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Thread: Frexit!

  1. #1
    Master Wheeze's Avatar
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    Frexit!

    With the non-publication of the letter about use of GPS in the magazine...and its escape onto bookface, I can see a row blowing up that will make Brexit look like a tea-party!

    Has anyone told always injured yet??!!
    I am Kuno....

  2. #2
    Master DrPatrickBarry's Avatar
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    Browsed through the thread a bit but is very poalarized and gets very repetative. What pisses me off is the assumption by the "anti" lot is that the rest of them are clueless in the hills (which undoubtedly there are people like that) and a danger to themselves and to whoever has to go find them when their battery runs out.

    I would consider myself a pretty decent navigator, but I have often gone off in the mountains with my GPS device becasue it allows me to cover a lot more ground in the limited time I have due to a young family.

    I would not need to have my nose in it for every step but as a reference every so often to ensure I am going in the right direction.

    I would always have my map and compass in the bag (and know how to use them)


    The nonsense of the debate is that a runner follows somebody he knows will know a good route for virtually the whole race then sprints past him near the end has not cheated. But somebody who knows the route pretty well checks his plot once to ensure he takes a particular turn has cheated.

  3. #3
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    From my letter to Nick Harris:


    You will be aware of the current controversy on the use of GPS devices to navigate in fell races. Navigation has always been part of fell running, and hopefully that will long continue. Permitting the use of GPS derived distance, height, time, and as a compass is logical, and it would be senseless to try to prevent runners looking at these during the event. But using pre-stored bread crumb trails or arrows that point to stored checkpoints can make navigation so easy that it completely changes the nature of the event - and to have some doing this and some not would be like having 5 year olds and adults in the same race - it makes for two different events that just happen to be taking place simultaneously.
    Ambleside AC has put considerable thought into the issue and has come up with a sensible rule. Rather than having individual ROs decide on the issue for themselves, it would be quite straightforward for the FRA to take on the "Ambleside Rule" as its default setting, with those ROs who wish to opt out of this rule doing so by notifying the FRA accordingly. I think the number of ROs who would wish to opt out would be very few.
    Otherwise I fear the sport will fragment into factions, each with their own different set of rules - which would be a sad day for what is meant to be a simple and pleasurable sport.
    And just to touch on the issue of safety - what could happen to a fell novice attempting the Great Lakes Race with a pre stored trail to follow does not bear thinking about.

  4. #4
    Master Wheeze's Avatar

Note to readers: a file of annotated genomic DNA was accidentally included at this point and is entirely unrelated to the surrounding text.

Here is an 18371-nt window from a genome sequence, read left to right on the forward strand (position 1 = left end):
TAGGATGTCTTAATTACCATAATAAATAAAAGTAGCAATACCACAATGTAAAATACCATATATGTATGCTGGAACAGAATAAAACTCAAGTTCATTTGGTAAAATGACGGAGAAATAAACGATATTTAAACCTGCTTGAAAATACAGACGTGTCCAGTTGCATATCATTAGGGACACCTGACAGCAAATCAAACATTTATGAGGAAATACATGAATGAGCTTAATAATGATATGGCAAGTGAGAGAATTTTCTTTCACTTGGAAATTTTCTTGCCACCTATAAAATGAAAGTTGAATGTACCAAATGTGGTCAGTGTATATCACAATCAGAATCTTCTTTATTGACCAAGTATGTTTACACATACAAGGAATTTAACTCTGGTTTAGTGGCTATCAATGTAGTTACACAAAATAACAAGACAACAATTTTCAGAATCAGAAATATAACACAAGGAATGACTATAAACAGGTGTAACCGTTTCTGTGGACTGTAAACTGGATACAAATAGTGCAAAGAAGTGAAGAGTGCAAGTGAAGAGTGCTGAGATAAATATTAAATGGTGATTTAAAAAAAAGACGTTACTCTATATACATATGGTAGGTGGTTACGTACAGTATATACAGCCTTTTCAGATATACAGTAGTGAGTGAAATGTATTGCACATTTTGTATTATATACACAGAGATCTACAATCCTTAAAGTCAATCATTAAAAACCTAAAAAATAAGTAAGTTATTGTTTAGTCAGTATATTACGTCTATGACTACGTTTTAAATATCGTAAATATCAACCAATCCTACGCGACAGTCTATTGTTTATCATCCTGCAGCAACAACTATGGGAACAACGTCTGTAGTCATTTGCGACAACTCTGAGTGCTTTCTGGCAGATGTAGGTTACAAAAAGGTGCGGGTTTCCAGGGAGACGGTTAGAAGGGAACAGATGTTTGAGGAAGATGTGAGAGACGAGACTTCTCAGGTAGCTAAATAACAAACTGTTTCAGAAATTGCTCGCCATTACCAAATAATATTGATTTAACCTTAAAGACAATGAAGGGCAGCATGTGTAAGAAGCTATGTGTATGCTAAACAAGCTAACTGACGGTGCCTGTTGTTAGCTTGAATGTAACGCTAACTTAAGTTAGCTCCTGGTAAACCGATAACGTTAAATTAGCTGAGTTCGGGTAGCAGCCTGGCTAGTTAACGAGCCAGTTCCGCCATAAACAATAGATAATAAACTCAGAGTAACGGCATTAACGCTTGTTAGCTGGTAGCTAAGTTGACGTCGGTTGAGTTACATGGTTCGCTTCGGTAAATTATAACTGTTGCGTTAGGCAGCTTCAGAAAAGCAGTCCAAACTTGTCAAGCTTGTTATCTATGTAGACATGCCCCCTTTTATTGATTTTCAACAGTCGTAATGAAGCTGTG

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    Mike, I appreciate your calm and balanced view but I fear it will be swept away by hysteria and hyperbole.
    For what its worth, consider the situation of Vinyl. When CD's arrived people danced on the grave of vinyl and many people sold their vinyl collections.
    Now, a whole new generation are turning on to vinyl because of the purity and warmth of the sound and the pleasure of handling an 'artifact'.

    Maybe Fell Running/racing can be like that and it should be preserved with original ethos intact so that, in the future, a generation to come can rediscover its purity, simplicity and honest challenge.

    Who cares if, as the doom mongers say, the initial impact of an Ambleside Rule would be to damage the popularity of the sport? It never was aiming to be 'mass participation' was it?
    I am Kuno....

  5. #5
    Master DrPatrickBarry's Avatar
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    Taking a risk here but I will nail my colours to the mask. Personally I would not use a GPS in a race, but still I would be against this request for a ban. Reading the comments on Facebook you would swear that all those blokes are showing up at the start line of a race in which they have no idea of the route and then expertly use map and compass to navigate themselves around. We all know that 99% of the time, that is rubbish. The majority will probably have done it before/reccied the route. The rest will follow the shirt in front.

    The example of showing up at the Great Lakes Race with a gps track is nonsense. A runner should not even be allowed to enter a race like that unless they have demostrated clear ability in that type of race by having done done similar races in the past.

  6. #6
    Quote Originally Posted by DrPatrickBarry View Post
    Taking a risk here but I will nail my colours to the mask. Personally I would not use a GPS in a race, but still I would be against this request for a ban. Reading the comments on Facebook you would swear that all those blokes are showing up at the start line of a race in which they have no idea of the route and then expertly use map and compass to navigate themselves around. We all know that 99% of the time, that is rubbish. The majority will probably have done it before/reccied the route. The rest will follow the shirt in front.

    The example of showing up at the Great Lakes Race with a gps track is nonsense. A runner should not even be allowed to enter a race like that unless they have demostrated clear ability in that type of race by having done done similar races in the past.